Goosedale MFC Rules
Please download and read the Goosedale MFC Rules Section 2018 (version 4, 23rd December 2018) (PDF, opens in a new window or tab).
You may download the rules if you right-click on the link, choose "Save target as..." and then choosing a destination (such as My Documents or your Desktop).
In short however, please take note of the following abbreviated rules:
- All pilots must be insured under the BMFA Membership Scheme or provide evidence of a bank balance of at least ten million pounds
- We fly on both 2.4Ghz and 35Mhz (bands 55 - 90). A pennant must be attached to your transmitter antenna: this must be black for a 2.4GHz Tx and orange for a 35MHz Tx. For 35MHz, a peg indicating the frequency of your transmitter must also be attached to the pegboard for the entire duration that your transmitter is turned on (we use the 'peg-on-the-board' system). Please remove your peg from the pegboard AFTER you have turned your transmitter off as this will enable another member using the same band to fly. Under no circumstances should a 35MHz transmitter be switched on without a corresponding peg being placed onto the pegboard: this for for everyone's safety!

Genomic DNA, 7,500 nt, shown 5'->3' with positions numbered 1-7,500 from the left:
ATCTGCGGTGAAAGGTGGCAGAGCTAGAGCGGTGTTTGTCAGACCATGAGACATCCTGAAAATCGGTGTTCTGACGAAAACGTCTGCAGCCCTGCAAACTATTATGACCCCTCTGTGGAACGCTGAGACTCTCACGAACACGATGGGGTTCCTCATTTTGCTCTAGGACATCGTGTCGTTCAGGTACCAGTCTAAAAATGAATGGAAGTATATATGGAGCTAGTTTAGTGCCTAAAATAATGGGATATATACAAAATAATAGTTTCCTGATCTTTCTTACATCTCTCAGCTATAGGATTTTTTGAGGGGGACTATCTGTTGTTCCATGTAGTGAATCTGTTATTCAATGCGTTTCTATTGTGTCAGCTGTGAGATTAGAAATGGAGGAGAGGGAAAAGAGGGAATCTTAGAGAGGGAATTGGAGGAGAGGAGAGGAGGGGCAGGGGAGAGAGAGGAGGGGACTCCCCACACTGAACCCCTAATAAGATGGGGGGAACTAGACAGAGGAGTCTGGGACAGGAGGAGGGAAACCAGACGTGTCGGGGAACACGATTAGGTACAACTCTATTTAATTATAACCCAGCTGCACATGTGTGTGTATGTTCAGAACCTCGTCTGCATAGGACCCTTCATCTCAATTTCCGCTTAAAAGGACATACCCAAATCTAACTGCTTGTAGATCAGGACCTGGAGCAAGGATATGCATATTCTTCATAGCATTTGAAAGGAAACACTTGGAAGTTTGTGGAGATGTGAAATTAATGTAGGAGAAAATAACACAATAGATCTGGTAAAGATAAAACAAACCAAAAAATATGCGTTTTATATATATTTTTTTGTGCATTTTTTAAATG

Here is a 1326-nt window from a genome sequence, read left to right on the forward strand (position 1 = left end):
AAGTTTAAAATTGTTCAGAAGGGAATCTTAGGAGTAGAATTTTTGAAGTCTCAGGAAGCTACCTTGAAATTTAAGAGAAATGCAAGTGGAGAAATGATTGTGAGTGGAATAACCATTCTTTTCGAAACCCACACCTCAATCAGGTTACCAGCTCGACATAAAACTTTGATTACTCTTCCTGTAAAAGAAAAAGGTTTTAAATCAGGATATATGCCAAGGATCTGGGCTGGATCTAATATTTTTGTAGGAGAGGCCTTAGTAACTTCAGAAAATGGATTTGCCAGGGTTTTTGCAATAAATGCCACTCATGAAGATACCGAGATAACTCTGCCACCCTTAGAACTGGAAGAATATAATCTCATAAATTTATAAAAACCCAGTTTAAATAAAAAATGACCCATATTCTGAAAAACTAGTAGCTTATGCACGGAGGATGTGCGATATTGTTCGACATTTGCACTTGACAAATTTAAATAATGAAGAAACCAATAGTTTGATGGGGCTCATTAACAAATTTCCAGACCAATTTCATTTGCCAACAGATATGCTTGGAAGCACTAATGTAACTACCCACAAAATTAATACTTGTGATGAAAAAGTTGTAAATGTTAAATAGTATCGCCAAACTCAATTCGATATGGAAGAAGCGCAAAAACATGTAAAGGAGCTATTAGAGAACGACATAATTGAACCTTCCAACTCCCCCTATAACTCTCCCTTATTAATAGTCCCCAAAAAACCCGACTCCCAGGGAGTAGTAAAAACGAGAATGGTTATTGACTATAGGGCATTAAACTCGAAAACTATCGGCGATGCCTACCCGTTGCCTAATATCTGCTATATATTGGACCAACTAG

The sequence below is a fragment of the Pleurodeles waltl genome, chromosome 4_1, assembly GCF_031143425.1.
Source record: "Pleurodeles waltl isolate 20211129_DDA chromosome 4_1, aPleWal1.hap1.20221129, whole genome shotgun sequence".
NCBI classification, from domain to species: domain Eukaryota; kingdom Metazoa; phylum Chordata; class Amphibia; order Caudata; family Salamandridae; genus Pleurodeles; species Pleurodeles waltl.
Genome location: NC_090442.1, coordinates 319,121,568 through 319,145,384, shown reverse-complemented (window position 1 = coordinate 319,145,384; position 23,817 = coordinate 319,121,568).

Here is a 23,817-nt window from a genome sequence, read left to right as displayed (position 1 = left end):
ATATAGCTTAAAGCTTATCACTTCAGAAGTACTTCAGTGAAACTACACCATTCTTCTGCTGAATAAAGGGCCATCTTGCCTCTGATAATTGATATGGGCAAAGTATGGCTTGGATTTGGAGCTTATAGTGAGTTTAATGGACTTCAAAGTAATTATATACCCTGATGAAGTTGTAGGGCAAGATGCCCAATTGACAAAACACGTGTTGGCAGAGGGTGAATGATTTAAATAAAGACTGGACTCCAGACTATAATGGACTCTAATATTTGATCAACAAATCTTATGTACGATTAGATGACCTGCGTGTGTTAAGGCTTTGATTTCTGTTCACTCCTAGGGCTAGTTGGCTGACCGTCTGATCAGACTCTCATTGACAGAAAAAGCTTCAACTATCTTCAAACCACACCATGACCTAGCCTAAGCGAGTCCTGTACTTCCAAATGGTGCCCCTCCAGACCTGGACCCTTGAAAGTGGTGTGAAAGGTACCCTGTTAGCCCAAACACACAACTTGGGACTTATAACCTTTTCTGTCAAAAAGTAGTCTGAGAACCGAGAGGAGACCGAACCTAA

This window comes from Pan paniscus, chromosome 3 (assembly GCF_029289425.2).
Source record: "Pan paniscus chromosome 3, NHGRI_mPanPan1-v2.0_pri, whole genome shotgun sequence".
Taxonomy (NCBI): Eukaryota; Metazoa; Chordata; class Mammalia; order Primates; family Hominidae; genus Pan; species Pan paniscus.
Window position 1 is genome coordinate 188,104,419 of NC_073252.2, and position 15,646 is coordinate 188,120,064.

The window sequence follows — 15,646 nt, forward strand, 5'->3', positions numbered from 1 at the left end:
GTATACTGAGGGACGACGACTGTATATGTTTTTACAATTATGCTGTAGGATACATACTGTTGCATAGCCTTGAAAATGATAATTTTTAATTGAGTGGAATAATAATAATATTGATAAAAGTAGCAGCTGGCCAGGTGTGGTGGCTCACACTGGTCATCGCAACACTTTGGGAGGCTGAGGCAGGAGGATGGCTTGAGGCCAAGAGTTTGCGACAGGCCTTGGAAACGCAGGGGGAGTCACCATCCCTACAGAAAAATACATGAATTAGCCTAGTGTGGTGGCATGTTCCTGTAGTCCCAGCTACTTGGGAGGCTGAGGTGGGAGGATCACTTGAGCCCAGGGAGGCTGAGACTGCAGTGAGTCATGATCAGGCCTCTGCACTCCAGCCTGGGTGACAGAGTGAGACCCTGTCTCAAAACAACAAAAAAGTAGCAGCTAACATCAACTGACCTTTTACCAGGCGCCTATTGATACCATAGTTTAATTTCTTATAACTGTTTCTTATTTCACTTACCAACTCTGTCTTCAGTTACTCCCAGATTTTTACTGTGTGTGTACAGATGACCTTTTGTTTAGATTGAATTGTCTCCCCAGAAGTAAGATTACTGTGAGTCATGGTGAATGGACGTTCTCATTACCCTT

- Keep it as quiet as possible! Maximum 82 db at 7 metres (all new, refurbished and models we have not seen before will be subject to testing)
- Models must be restrained when the motor is running in the pits area
- Keep within the permitted flying area - not within 100 metres of the adjacent buildings
- We fly IC between the hours of 11:00am and 5:30pm and Quiet electric 11am to 7.45 pm (noise must be virtually unnoticeable when standing on access road)
There are designated "no-fly" zones at Goosedale as follows:
It is imperative that no pilot ever flies over Goosedale Hall (in front of the flight line to the left behind a line of trees), the fishing lake (to the left and slighltly behind the flight line), the sports field or the cottages that you pass when you drive to the field (behind the flight line). Generally, the conference hall and anywhere behind the flight line is out-of-bounds for any airborne model aircraft.
This, and the flight lines we use are perhaps best summed up by way of the following diagram: